We started a dance school in New York called Exile Professional Gym (EXPG) in September 2014 and will be opening another school this summer in Los Angeles, where the LDH USA office is located. We’ll be based in those two cities. Shaun Evaristo, the renowned choreographer, and Dr. Romanelli, who works in fashion and music marketing, joined LDH recently, so we’re planning on further developing our collaborative efforts.
Regarding LDH ASIA, there’s an EXPG in Taipei that we opened in 2009 and we’re planning on opening one in Shanghai in 2018, so we’re hoping to expand our presence in China beginning with our schools. There are many possibilities, such as spreading European content in Japan and Asia, or taking Asian content to the U.S., and we plan to offer LDH’s entertainment tailored to each country to create a unique cultural fit.
How will the new system affect your stance in Japan?
LDH wouldn’t be where it is today without our Japanese fans’ support, so of course we’ll continue creating entertainment that’s even better than before. Establishing bases overseas enables our acts to work with world-renowned musicians like Afrojack, Ne-Yo and Omarion, which would have been unthinkable in the past. This greatly inspires our members, and that motivation leads to the power to create even more exciting things. So with LDH JAPAN at the core, we intend to keep producing even more gripping entertainment by connecting with incredibly talented artists in Europe, the U.S. and Asia.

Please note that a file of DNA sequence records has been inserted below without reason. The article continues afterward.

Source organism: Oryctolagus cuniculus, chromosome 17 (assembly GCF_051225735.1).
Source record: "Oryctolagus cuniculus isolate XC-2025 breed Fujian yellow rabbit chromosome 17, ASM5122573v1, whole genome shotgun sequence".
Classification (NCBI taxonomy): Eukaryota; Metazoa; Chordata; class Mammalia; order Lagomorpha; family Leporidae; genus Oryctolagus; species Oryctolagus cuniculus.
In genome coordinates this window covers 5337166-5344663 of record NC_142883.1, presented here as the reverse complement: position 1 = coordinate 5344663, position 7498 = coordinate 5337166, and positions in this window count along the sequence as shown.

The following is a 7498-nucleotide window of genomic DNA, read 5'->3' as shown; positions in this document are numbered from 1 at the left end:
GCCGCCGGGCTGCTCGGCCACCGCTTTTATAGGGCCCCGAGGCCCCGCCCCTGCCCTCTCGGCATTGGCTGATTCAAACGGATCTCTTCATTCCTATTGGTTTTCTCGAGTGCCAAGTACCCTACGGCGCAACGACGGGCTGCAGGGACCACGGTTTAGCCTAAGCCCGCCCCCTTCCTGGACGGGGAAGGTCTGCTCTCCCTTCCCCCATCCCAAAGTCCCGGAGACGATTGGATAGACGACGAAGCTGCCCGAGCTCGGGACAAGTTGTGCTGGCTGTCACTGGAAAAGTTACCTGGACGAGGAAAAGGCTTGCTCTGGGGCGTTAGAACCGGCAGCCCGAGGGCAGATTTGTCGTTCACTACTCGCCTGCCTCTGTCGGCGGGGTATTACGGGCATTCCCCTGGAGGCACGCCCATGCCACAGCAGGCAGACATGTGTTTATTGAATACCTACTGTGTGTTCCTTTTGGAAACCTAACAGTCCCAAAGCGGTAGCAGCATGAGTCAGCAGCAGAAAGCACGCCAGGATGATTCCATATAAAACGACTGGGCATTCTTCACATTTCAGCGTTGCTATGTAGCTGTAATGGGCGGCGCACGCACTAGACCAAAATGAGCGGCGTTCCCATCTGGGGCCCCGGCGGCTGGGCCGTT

There’s also another major purpose behind our new system.
Could you elaborate?
I’m currently 47 years old. Performers [HIRO calls himself and the dancers in his groups “performers,” with the intention of improving the status of dancers in the Japanese entertainment industry] are usually forced to consider how they intend to spend the rest of their lives when they pass the 40-year mark. Musicians don’t necessarily have to give up their line of work no matter how old they get, but performers must dance, and there’s a limit to how long they can keep going. So by drawing upon my own career as a performer, I wanted to create a place where our members could contribute their skills in a different way. Our members are like teammates and comrades. They’re the company’s resources.
So your performers will become directly involved in the business.